News, facts, and comments on the coming revolution for piston-engine aircraft.
In 1998, one diesel engine flew on a converted airplane for the first time since 1945. Today, close to 4,000 singles and twins are flying. This is the beginning of a worldwide trend which will eventually allow a rebirth of the piston-engined aircraft, around new specs and new missions.
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News of May 22, 2013
Diamond Air news: The DA52-VII twin diesel is available now
“Once you will fly this aircraft, you may find out, there is
nothing like the DA52-VII on the market today.” Says Christian Dries, Chairman,
Diamond Air. He might also say that there is nothing like Diamond Air either,
and still be quite right, if one considers these:
Diamond airplanes and their diesel Austro engine, the AE300,
are designed and manufactured by the same group of companies, the AE300 being
exclusively used so far on Diamond airplanes.
That company is not North American, nor German, nor Chinese,
nor French: It is Austrian. (Its North American subsidiary is in Canada.)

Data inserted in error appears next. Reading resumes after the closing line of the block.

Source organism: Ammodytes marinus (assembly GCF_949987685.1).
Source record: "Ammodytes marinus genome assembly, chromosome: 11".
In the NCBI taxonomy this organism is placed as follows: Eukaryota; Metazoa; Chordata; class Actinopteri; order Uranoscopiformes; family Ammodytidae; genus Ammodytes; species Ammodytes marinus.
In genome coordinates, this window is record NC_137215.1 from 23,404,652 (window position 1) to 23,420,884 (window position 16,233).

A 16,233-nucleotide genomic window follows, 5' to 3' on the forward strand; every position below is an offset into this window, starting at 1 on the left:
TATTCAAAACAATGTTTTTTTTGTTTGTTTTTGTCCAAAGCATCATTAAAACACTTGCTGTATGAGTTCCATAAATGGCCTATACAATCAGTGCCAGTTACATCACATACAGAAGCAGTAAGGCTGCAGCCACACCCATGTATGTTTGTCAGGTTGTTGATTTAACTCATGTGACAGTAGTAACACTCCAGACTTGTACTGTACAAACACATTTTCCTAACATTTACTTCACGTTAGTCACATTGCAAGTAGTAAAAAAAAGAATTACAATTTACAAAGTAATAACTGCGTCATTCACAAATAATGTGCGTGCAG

The DA 42-52 family
of twins happens to be at the same time the only diesel twin on the market. But
wait! It also is the piston-engined twin which sells the most in the world. Of
course this isn’t saying much, because the two other twin pistons still
available anywhere in more than confidential production numbers, the Beech
Baron and the Piper Seneca, are produced in still lower quantities than Diamond’s
figures... But at a time when the concept of a piston-engined twin seems passé
(the safety advantage of a twin has vanished in statistics many, many years ago…)
the situation of the Diamond twin is truly unique.
The Diamond diesel planes, DA40, 42 and 52, are dominating by
far the world population and market of diesel aircraft. But… still a strong
majority of Diamond diesels uses the Centurion Thielert engine, another 4-cylinder
In-Line liquid cooled, geared engine derived from the Daimler Benz (Mercedes)
technology, who was the original OEM supplier to Diamond when the firm first went
diesel. It seems amazing that Diamond and Centurion’s stockholders never came
to an agreement to combine forces on the engine market: Centurion’s customer
service presence in the world is now quite global, and its engine is OEM’d or
STC’d now on several airplane models.
General characteristics of the DA52 VII are:
Click here to read more.
posted at 10:18 AM
News of April 22, 2013
The Cirrus SR2XDH DeltaHawk diesel seems attractive compared with other Cirrus models.
The Cirrus SR20
retrofitted with the DeltaHawk diesel V4 2-stroke 200HP is designated SR2XDH. DeltaHawk
publishes on its website the following specs:
SR 2X DH (1)
Empty Weight lbs.